Yeah. Yeah. Interesting. So the problem, it makes perfect sense, make it easy is where you obviously, where brands probably need to go in order to kind of really get this what you would consider, what we all want, get to the end outcomes is really making it effortless, and make it easy. Watch out for focusing on things that don’t directly correlate with the outcomes you want. I’m hearing that. How do you start to then coach organizations to do that? So, I’m sure some of my listeners hopefully are like, dang it. Yes, we’ve maybe been focusing a little too much on some of these things that we know now don’t tie to the outcomes we’re really being paid on or want to drive from an organization. How do I start this journey? Or what are some of the baby steps you could coach them on? That says, guys, this is how you start to think about making it easier, or effortless for your customers.

Matt Dixon: (16:12)
Yeah. You know, so I remember I was presenting to an airline in Europe a couple of years ago and I showed them those drivers of disloyalty: repeat contacts, transfers channel switching, repeating information, obstacles in the way of the customer experience, treating customers generically. And the response from the leadership team was like we flew you all the way over here from the U.S. to tell us that these things are valid? We already knew that! And so, they’re like, Oh, how do we do that? Because we’ve been trying to get out of repeat contacts and tell us like, we all know this stuff is bad. Maybe they never thought of it in quite those terms and maybe they didn’t fully appreciate that.

Gabe Larsen: (16:53)
You do frame it different, right? Because it does, when you, there’s so many things going on in customer service and when you can kind of whittle that down and be like, guys, let’s hit the things that tied most of the outcomes we want. That does provide a different perspective. So given that I still think it’s right, I know repeat channel flipping is bad Matt.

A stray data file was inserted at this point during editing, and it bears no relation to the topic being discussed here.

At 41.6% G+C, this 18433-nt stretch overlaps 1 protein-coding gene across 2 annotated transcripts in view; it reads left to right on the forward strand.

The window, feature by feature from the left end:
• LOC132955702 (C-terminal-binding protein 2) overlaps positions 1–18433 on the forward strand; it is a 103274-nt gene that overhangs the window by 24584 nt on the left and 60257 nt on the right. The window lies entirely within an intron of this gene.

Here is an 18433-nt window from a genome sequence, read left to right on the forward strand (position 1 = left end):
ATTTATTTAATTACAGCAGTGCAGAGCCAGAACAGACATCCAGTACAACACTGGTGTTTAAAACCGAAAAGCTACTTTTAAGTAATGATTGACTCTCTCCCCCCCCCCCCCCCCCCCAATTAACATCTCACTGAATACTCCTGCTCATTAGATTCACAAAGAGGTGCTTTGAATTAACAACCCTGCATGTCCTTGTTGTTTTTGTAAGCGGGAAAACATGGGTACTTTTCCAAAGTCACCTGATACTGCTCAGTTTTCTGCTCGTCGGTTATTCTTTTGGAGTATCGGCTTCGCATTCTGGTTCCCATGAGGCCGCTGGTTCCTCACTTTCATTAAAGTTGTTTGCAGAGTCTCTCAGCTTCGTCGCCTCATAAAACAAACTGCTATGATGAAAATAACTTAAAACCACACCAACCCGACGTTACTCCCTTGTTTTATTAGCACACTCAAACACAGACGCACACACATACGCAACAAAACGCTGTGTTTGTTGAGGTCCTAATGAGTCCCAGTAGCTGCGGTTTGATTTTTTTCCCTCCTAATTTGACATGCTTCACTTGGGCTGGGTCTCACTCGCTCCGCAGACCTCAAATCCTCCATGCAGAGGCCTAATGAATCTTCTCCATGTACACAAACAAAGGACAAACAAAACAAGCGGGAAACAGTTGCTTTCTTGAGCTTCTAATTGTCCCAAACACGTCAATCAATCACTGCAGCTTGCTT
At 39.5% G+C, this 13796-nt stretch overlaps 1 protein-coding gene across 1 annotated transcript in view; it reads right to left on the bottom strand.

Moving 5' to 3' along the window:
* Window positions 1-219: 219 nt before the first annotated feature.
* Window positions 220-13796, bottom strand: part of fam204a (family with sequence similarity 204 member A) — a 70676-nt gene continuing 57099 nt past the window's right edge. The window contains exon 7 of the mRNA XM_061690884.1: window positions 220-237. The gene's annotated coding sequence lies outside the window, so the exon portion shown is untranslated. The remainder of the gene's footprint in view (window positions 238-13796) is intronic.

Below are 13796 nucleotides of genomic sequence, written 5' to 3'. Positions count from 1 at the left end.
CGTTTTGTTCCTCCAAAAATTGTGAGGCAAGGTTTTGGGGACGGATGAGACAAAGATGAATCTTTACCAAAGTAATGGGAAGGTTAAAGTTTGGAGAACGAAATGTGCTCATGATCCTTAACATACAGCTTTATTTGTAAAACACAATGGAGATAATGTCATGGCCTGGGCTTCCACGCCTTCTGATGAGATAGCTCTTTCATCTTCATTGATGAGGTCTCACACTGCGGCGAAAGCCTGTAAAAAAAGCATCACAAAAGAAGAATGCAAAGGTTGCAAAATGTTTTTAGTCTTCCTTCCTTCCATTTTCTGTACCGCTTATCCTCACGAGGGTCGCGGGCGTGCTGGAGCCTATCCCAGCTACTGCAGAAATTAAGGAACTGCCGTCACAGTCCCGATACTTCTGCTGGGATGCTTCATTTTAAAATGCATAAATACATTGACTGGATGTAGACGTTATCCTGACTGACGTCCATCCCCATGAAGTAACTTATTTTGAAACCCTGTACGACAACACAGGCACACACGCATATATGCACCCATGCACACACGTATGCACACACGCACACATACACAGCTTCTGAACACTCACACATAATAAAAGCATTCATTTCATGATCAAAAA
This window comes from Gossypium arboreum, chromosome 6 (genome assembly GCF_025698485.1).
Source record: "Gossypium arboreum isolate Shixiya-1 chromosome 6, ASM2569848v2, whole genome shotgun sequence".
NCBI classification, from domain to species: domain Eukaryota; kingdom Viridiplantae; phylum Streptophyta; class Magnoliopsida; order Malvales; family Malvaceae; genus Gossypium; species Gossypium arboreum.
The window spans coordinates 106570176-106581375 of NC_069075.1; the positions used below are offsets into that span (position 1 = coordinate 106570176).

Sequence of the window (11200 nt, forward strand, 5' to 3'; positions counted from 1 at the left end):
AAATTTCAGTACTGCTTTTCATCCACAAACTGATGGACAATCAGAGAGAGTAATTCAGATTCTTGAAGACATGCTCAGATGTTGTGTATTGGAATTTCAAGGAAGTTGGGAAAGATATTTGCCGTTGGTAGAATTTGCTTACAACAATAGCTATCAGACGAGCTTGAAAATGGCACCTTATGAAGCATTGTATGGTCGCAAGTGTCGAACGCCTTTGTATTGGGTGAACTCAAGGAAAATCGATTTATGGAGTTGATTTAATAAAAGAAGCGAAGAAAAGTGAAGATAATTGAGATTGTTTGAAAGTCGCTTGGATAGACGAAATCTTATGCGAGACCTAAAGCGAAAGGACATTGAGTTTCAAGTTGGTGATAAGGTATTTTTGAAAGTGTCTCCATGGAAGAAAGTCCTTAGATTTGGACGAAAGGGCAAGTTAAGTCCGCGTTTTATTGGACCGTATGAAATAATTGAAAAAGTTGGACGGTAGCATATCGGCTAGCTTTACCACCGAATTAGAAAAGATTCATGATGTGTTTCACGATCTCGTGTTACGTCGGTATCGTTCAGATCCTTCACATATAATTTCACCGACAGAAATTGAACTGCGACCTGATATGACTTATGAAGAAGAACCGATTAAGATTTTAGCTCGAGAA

Matt Dixon: (17:16)
So I think the cooler part of the research I actually thought was that in the study we were able to identify which companies in the eyes of customers get it right. So, who are the companies who actually deliver a low effort, frictionless experience, and what are they doing that’s different from what everyone else is doing and how can we learn from that? So, we basically found there were four pillars of low effort service. So, we’ll go through them really quickly. The first one was what we call a channel stickiness. But really what this is, it’s something we all know to be true, which is customers today want to self-serve. They want to use digital, they want to self-serve on the problems.

Matt Dixon: (17:52)
They like being in control. But a lot of companies struggle with this because what they find is, they provide more capabilities, tools, digital opportunities for their customers who engage and customers still call. And there’s a lot that goes wrong in terms of how those channels and options are set up, how they’re communicated, how companies prescribe the right digital experience to the customer. And it’s not, what’s interesting is, a lot of it comes down to like, it’s not actually about spending more money. It’s about thinking about digital in a streamline, user centric kind of way, really, to almost thinking like a design thinking type of approach. So, the best companies understand it’s not about getting your customers to go to digital. They already knew you had a website. They already knew you had an app, they already went, they already tried it, and then they bailed out and called because of the place you sent them failed.

Matt Dixon: (18:41)
So it’s all about creating a sticky experience. And so, we get down into a set of, and we can talk about this if you want, but set of principles around what does that, how do you get the customer to stay in that digital channel, where they want to be anyway. And by the way, it was cheaper for you as a company too.

Gabe Larsen: (18:55)
But all but ultimately it’s a kind of a design experience exercise around that digital interaction that if it’s winning, it’s winning. If it’s not, it’s not. You’ve got a double-click there.

Matt Dixon: (19:05)